Luke Donald, a winner in Japan last Sunday, became the man to catch again after a sparkling start to the lucrative DP World Tour Championship in Dubai.
The first event to feature all 12 of Europe's Ryder Cup heroes since their triumph in Chicago in September saw Donald race to seven under par after just 14 holes.
He led The European Tour's final event of the season by one from Scot Marc Warren and Spain's Gonzalo Fernandez-Castaño, while World Number One Rory McIlroy - uncatchable at the top of The Race to Dubai - stood two under after 11 holes.
Donald moved back up to second in the Official World Golf Ranking ahead of Tiger Woods by taking the Dunlop Phoenix title at the weekend and is seeking to match McIlroy's four wins this year.
He birdied the fifth, seventh and eighth to turn in 33, started for home with two more, made a 15 footer at the short 13th and only just missed an eagle attempt at the 626 yard 14th.
Warren is making his first appearance at the event since it moved to the Middle East in 2009 and his day began with a "mad rush" to find his waterproofs after stepping outside his hotel and seeing heavy rain – 20 millimetres of it in two hours - but it soon cleared up and he had perfect conditions for his round.
"There was no wind to speak of and the greens were pure. I felt as if I hit a lot of good golf," the former World Cup winner said.
His last victory was in 2007 and he blew a great chance at his home Aberdeen Asset Management Scottish Open in July, dropping four shots in the last four holes to lose by one, just like Adam Scott at The Open Championship the following week.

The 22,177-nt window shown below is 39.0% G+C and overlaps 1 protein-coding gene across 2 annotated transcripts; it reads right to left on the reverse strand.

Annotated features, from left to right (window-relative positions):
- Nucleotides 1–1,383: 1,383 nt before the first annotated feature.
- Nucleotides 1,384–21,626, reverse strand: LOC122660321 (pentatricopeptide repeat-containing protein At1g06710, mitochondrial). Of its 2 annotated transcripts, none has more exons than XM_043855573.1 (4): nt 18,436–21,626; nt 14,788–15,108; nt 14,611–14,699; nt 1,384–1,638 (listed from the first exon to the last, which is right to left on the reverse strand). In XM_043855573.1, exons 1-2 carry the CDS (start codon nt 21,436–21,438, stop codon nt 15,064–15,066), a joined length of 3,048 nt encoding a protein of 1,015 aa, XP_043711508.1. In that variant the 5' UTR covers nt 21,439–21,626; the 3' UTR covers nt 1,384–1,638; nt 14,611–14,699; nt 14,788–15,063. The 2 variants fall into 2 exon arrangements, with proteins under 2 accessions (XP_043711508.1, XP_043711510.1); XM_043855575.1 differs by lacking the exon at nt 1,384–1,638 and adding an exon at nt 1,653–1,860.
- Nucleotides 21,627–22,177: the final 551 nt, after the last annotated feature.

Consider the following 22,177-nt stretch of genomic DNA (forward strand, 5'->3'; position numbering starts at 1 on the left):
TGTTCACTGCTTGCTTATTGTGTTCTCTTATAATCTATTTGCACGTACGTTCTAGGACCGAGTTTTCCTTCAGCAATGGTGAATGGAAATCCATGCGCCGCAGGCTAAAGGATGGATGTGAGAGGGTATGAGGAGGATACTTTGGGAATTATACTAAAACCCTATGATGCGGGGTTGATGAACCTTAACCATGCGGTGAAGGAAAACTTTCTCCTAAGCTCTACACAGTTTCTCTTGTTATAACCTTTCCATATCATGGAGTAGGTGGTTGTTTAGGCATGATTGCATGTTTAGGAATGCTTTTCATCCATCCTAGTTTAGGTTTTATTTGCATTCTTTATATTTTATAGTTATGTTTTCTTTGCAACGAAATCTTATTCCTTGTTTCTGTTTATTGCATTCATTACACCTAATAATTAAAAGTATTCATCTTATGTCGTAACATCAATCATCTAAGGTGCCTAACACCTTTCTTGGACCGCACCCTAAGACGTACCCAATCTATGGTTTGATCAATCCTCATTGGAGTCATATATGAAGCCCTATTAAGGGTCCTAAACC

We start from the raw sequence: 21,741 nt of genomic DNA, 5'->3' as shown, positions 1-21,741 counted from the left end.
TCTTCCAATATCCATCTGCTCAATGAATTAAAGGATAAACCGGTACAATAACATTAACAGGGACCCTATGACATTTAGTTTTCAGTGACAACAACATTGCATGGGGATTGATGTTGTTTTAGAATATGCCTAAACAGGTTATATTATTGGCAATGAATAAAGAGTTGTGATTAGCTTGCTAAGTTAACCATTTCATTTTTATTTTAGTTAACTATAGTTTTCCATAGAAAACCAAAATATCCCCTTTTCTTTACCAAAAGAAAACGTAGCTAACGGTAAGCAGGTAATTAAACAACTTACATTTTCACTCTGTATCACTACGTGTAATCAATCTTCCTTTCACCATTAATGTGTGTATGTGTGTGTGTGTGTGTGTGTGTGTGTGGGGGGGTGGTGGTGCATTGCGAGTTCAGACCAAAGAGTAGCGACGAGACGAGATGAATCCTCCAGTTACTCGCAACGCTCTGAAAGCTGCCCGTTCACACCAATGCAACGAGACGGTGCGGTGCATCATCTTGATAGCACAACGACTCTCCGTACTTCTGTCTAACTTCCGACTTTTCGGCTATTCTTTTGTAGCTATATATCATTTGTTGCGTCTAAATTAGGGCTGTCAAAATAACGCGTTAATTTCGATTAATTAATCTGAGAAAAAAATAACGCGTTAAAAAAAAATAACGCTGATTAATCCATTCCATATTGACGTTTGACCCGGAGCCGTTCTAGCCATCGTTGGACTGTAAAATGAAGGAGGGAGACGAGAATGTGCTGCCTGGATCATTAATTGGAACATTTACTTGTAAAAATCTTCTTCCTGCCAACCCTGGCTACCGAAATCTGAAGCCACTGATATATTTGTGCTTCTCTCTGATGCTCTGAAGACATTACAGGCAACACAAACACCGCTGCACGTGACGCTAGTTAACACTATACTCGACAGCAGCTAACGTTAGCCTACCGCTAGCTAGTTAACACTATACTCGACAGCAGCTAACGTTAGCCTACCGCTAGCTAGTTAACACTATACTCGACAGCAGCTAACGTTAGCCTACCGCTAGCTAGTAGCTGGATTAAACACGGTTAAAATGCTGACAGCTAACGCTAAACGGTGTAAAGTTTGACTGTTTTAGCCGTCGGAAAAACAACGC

"Winning is the most fun you can have at a golf tournament and it's something I want to do again soon," he added.
Fernandez-Castaño had all six of his birdies on the way in, and the BMW Italian Open winner was delighted that he was able to stay patient after nine consecutive pars on the front nine.
“The back nine had nothing to do with the front nine,” he said. “I played very well on front nine, believe it or not. I didn't hole any putts, but I stayed patient, and all of the putts seemed to drop on the back nine.
“It was worth the wait, that's for sure.”
The tournament is limited to the top 60 money-winners on the circuit this year, but only 56 teed off.
Thomas Björn and Retief Goosen were out injured, Ross Fisher withdrew earlier in the week, and Ireland's Shane Lowry pulled out after going down with a virus that even put him on a drip in hospital for a while.
The field were sent out in reverse Race to Dubai order, meaning McIlroy - with the Number One spot on both sides of the Atlantic already in the bag - was last out with Swede Peter Hanson.
The Northern Irishman got up and down from a bunker at the long second, but had to wait until the tenth green for his next birdie.
Sergio Garcia, returning after eye surgery to correct an astigmatism following the Ryder Cup, managed only a 73 and Ian Poulter was on the same one over mark after mixing four birdies with five bogeys in his first 12 holes.
Joint fourth with 67s were Padraig Harrington, Martin Kaymer, Richie Ramsay and Fredrik Andersson Hed, while Lee Westwood, winner on the Earth Course in 2009, stood three under after 15.
Donald parred the final four holes to set the target of 65, seven under, but McIlroy gave himself the chance to at least match it when he had five birdies in seven holes at the start of the back nine.
They took him to six under and joint second with Warren and Fernandez-Castaño, while Westwood was only one further behind.
Donald said: "I had a stretch where I felt like I couldn't miss. I hit some really good irons shots too and it's fun when it seems that easy."